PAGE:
The family often come for a meal at the weekend, usually Sunday, which is lovely. We always like to make it special in some way, as families do on Sundays. I keep it easy though. Rather than a formal ‘starter’, I’ll put out bowls of olives and almonds; I’ll buy some good focaccia or fougasse and put it in a bread basket with some taralli or long bread sticks. I might make a dip but often buy some excellent Israeli hummus (Yardens) from Waitrose. This is what we did tonight.
The main was going to be a barbecue, as we’ve done for the past few weekends since the days have lengthened and grown warmer. It hadn’t been a particularly warm day and there’d even been some rain, but my son Jonathan wasn’t deterred and perhaps in answer to his positive spirit, come suppertime, the clouds began to loosen their hold on each other, blue sky glowed through the gaps and the sun made a faint but welcome appearance.
Lamb kofte had been requested, but as Waitrose lacked organic lamb mince when I went in first thing this morning, I grabbed packs of the venison burgers we had last week (which are great) and a pack of organic pork mince. Four-year-old Freddie had requested sausages; Jonathan had tried to convince him kofte were sausages. But Nonna (the grandsons call me Nonna – Italian for grandmother) would make sausages; real pork sausages! I followed my own recipe which I posted a few years ago (click here) and they were a great success.
For ages I’d been thinking of making individual open-crust apple pies. I used to make large open-crust pies when my kids were small but hadn’t for a long time. I fancied making them in a small size because it’s such a nice way to serve a dessert. In the end, while keeping the spirit of the ‘open-crust’ I decided to bake them in muffin tins so they were deep with plenty of filling, and I’d add some streusel topping.
Deep-filled Apple & Blueberry Tartlets with Streusel Topping – Makes 12
- 225g plain flour
- 150g butter
- 50g caster sugar
- 1 egg yolk
- 1 whole egg (plus one extra for brushing pastry cases before cooking)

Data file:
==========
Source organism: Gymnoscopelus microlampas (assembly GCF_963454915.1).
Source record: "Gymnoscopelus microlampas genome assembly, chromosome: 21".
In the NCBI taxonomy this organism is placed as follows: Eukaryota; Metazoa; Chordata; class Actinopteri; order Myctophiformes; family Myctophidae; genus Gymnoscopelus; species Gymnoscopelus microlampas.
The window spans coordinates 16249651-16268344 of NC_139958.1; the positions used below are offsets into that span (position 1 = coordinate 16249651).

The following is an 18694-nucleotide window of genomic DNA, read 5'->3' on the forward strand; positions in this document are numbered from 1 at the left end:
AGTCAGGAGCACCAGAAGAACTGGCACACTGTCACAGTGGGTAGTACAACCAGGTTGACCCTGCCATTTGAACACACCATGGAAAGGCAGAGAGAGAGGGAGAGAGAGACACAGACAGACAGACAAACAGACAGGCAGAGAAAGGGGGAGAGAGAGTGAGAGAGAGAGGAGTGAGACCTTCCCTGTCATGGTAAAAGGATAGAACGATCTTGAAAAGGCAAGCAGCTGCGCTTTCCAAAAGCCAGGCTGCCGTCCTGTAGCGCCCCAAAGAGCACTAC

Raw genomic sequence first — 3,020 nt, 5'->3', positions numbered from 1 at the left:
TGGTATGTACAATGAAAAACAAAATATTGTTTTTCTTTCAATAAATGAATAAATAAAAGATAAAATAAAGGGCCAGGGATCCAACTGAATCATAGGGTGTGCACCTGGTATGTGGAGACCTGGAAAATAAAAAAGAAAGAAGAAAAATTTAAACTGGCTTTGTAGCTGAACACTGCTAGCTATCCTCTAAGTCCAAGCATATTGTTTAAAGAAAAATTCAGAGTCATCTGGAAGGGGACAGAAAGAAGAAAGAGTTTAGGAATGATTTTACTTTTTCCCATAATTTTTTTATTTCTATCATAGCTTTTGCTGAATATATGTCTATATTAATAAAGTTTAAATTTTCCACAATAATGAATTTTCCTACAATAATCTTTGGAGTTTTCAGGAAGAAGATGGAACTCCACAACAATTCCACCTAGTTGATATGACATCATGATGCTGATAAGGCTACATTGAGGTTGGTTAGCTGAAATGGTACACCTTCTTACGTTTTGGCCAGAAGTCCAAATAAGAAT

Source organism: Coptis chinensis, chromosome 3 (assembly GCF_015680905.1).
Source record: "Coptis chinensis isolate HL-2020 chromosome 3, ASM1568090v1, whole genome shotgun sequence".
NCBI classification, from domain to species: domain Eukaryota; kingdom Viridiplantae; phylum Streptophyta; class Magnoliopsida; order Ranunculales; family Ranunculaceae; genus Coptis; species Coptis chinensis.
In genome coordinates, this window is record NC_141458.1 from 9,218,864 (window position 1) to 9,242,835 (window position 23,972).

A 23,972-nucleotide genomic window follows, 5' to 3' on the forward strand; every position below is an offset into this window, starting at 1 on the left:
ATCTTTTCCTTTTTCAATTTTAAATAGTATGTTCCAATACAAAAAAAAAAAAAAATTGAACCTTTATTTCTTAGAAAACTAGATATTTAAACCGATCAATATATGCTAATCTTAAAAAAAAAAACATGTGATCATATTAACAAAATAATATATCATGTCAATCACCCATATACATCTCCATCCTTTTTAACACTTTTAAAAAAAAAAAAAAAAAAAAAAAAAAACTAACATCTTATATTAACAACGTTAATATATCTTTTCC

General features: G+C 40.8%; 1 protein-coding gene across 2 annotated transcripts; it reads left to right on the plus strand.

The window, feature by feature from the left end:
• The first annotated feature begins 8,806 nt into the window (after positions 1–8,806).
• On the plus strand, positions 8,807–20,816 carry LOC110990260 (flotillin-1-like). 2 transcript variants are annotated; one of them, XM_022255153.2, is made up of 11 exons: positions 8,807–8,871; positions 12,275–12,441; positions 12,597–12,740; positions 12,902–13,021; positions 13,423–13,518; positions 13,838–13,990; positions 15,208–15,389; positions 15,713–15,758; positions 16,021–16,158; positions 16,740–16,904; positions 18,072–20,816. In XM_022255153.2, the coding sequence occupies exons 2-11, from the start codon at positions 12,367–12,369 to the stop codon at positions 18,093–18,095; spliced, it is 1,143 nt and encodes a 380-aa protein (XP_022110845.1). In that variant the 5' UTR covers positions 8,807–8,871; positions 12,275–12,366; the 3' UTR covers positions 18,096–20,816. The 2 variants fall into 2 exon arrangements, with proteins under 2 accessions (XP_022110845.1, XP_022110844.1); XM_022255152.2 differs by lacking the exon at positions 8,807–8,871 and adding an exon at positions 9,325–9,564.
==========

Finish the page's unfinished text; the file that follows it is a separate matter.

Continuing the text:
- 425g dessert, eating apples
- 100g blueberries
- 1 dessertspoon caster sugar
- 60g flour
- 45g demerara sugar
- ¼ teaspoon ground cinnamon
- 30g chopped almonds
- 50g melted butter, cooled
Make the pastry first. This is an old Gary Rhodes recipe for sweet shortcrust pastry (very slightly adapted) that I’ve been using for years (probably at least 20!). It’s very reliable – and good. I like a rich shortcrust pastry. Put all the ingredients in a food processor and process until they come together into a ball. Gather the ball together and wrap in some clingfilm and put in the fridge for about quarter of an hour or so while you prepare the other ingredients.
Peel and core the apples; chop into fairly small cubes (about 1cm). I always use dessert apples to cut down on the amount of sugar that needs to be added. Put the apple pieces into a saucepan over a low heat with a very small amount of water (a couple of tablespoons) and cook, stirring frequently, until starting to soften but still holding shape. Tip in the blueberries and mix together. Take from the heat and set aside.
Make the streusel. Mix the flour, sugar, cinnamon and chopped almonds together. Add the cooled melted butter. Put in the fridge for just a few minutes while you prepare the pastry and filling.
Roll out the pastry on a well-floured surface. Cut circles of pastry (I used a mug) and carefully lay each one in a greased cup in the muffin tin and press gently into the shape. Cut 11 more to fill the muffin tray. Lightly brush the bases with beaten egg to help stop the juices soaking through the pastry as it cooks, so the pastry stays crisp.
Spoon the apple and blueberry filling (draining off any residue liquid) into the pastry shells. Now crumble over the streusel topping. It’s a slightly strange mix; a bit doughy and solid, but it will crumble enough to sprinkle on top. It’s just a little topping; you don’t need to cover the apple (we’re not making little crumbles).
Put the tin into a preheated oven (200C/Fan 180/Gas 6) for about 25 minutes, or until nicely golden. Remove and allow to cool in the tin for 5 minutes.
Then carefully lift each out onto a cooling rack.
I prepared these a bit ahead of time. Come suppertime, while I was roasting little new potatoes in the oven and making a big salad, Jonathan barbecued the burgers and sausages.
When it came to dessert, I warmed the little tartlets through and served them with clotted cream.
They were wonderfully delicious; the pastry rich but light and slightly crumbly. The filling – which needs some pre-cooking as the tartlets won’t be in the oven for a long time – was perfect; not too sweet and the fruit cooked but holding shape. The lovely nutty streusel on top made them all the more special. They were a great hit and I’m pretty sure I’ll be making them again soon!